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The art of letting go: rethinking HR

Lucinda Carney, CEO - Actus

Businesses that have thrived during lockdown are those who were good at focusing on and connecting with their people. In reality, the workplace had become pretty stale prior to this point with a strong transactional emphasis. Now, after months of lockdown, there is an opportunity for HR and business to rethink the relationship with their employees, to let go of the hierarchy, rules and strict processes, and emphasise trust first. That means letting go of the ego and the sense of control, and thinking of staff more as citizens and colleagues.

The question, however, remains: how do we keep this empathy and human-first approach, adopted during lockdown, when moving forward? For organisations to be more human-centric, there needs to be an elimination of bias and self-selection of what HR wants to hear versus what is actually being said. Ultimately, in order to deliver change (or to adapt to situations where change is imposed), there must be a shift from controlling employees to empowering them.

Acknowledge the bias to self-select what we want to hear

Although a recent flash survey revealed that 62% of HR professionals believe the workplace will change for the better, letting go of that sense of power and having empathy for what the workforce is feeling is not an easy task but rather a huge leap for many HR teams and employers.

Are there areas where we could be accused of micromanaging or spoon-feeding employees? Having trusted people to work remotely for months now, perhaps this is a great opportunity to ask them what they want from the new workplace and that includes what they want from leaders including HR.

Surveys are only as good as the questions within them, the real leadership skill is being able to create a climate that allows us to deeply and sincerely listen to the needs of our people. Having done that, how can we build on these ideas or better still empower them to run with them?

Crowdsource the best of ideas

Crowdsourcing isn’t just for new products – why not crowdsource better results by listening to your staff and involving people in building a better business? Ultimately, feeling distanced due to working remotely is a state of mind, some teams have built stronger, closer relationships through collaboration technologies.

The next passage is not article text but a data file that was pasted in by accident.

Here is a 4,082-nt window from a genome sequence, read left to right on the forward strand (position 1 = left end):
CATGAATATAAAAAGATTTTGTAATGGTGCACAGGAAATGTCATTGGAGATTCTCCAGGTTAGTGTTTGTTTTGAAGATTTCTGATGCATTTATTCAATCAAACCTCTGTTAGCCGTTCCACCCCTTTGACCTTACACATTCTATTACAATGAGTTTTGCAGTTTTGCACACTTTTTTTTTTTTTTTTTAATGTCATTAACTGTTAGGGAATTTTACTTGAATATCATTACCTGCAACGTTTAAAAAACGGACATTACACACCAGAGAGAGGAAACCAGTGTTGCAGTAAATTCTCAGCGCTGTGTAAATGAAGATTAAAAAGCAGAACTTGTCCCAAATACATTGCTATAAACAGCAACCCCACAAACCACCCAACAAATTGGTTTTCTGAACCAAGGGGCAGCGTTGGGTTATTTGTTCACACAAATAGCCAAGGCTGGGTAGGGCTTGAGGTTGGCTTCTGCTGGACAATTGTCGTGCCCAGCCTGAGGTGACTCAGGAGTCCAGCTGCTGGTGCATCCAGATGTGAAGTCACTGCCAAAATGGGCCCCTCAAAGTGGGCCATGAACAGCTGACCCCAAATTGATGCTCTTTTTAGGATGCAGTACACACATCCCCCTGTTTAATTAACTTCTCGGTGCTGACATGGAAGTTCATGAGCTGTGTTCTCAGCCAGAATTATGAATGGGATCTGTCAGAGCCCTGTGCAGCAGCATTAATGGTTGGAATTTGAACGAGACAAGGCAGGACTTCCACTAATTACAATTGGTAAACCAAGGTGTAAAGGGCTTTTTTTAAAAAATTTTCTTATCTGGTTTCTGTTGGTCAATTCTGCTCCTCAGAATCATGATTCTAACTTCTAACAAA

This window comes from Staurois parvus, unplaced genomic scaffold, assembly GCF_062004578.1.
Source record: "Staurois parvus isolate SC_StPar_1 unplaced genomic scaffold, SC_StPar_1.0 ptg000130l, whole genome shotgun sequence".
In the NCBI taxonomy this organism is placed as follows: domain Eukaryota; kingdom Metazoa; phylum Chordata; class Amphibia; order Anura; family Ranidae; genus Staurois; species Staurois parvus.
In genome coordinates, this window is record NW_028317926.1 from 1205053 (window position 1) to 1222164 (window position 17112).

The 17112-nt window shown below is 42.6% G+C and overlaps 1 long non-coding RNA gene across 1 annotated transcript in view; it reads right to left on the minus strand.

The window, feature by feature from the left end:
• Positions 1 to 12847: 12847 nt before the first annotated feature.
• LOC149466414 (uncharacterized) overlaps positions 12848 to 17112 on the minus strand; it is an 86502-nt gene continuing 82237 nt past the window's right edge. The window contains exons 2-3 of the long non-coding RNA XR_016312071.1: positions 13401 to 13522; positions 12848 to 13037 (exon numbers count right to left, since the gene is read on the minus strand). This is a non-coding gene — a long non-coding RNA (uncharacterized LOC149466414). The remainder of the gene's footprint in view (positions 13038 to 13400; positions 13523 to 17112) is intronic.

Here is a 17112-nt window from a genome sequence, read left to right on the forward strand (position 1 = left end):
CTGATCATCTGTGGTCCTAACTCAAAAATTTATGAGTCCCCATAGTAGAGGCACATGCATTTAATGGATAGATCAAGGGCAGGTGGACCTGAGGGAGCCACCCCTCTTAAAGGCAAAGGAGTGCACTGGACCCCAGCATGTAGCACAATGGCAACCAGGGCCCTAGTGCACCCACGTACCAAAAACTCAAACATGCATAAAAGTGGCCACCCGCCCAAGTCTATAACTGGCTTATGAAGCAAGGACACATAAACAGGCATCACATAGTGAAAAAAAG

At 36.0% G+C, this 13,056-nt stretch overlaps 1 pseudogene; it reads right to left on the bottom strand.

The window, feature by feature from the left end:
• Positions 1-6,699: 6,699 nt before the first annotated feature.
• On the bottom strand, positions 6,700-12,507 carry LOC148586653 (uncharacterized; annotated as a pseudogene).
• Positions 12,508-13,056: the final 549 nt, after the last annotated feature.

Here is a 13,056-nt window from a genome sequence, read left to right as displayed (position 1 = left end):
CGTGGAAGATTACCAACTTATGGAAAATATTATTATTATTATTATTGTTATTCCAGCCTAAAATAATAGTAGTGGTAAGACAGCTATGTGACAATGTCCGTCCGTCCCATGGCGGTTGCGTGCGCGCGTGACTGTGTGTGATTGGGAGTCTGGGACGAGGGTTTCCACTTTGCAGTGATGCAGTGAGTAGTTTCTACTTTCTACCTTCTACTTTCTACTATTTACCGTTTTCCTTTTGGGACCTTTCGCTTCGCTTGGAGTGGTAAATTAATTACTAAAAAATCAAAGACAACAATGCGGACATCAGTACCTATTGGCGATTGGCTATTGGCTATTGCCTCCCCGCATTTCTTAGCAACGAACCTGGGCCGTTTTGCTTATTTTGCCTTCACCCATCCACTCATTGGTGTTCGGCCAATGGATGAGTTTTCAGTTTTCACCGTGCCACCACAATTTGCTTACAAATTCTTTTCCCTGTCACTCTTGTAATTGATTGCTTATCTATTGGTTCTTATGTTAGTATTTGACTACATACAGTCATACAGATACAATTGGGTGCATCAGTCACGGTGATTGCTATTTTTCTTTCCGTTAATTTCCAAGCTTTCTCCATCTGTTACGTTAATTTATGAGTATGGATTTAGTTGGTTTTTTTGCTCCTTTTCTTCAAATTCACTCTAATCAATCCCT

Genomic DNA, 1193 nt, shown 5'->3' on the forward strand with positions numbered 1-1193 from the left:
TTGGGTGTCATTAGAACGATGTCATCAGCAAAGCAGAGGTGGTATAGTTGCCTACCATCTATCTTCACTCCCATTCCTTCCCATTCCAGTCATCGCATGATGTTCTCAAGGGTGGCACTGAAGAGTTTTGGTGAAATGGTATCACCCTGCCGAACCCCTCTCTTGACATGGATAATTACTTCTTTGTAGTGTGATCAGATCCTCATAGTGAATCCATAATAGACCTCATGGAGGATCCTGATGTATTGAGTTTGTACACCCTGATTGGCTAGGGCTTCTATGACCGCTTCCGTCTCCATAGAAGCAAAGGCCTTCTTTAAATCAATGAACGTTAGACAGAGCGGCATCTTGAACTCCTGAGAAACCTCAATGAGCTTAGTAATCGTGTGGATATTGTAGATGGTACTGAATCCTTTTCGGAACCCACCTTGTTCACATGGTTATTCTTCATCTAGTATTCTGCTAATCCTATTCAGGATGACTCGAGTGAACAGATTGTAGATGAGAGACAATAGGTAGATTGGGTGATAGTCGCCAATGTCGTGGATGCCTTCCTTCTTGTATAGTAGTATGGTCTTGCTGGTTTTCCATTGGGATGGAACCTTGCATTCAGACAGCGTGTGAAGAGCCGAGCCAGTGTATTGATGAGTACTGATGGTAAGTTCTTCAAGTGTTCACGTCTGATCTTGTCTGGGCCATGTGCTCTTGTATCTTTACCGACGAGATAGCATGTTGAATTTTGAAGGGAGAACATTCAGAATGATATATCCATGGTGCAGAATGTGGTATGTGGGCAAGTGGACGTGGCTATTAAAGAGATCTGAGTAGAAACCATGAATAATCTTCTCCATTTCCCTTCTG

The truth is, our people are talking about their experiences in chat rooms and a variety of other platforms anyway. Employees expect their leaders to take a more shared approach, and those who feel their voice is heard are 4.6 times more likely to feel empowered to perform their best work. If we want our staff to advocate for us and not against you, as well as maximise their productivity, then we must learn to let go of power and control, sideline our ego, and embrace employee involvement. This works as a two-way street, allowing HR teams to utilise the power of a hundred brains, not just three.

Ultimately, we need to think of our employees as citizens and colleagues – make sure their ideas are heard, their concerns are addressed, and suggestions are taken into consideration. Ping-pong tables and yoga rooms no longer drive the company culture, nor do they help with employee engagement and wellbeing. Sometimes, having a real pulse of where our people are through dialogue and conversations is even more important than survey data or superficial symbols.

Learn from new experiences

We’ve been through a rollercoaster of new experiences and learnings during the last couple of months. And although many are struggling to cope with low energy levels, decreased productivity and are longing for a sense of normality, this period has also brought an opportunity to reflect on the way organisations work and the approaches they take.

Ever since lockdown, we’ve shifted towards a more human-centric approach. Emotions and empathy are making their way to the top of most employers’ agendas – for many, it’s important to find out how people are doing and how they are coping emotionally, and it will continue to be the case as we emerge from the pandemic.

Some things that were considered to be inappropriate – to bring personal or family issues into the workplace – are now perceived as absolutely normal due to current circumstances. That work/home blend has allowed both employers and employees to actually be ‘whole people’, and more connected than ever. It’s up to business leaders to ensure it stays that way. Just like after every major revolution or event, the society changes because we as humans pause to reconnect. This period is no different – we have an opportunity as HR professionals to rethink the way we do our work and accelerate humans in the workplace.

Survey by Actus

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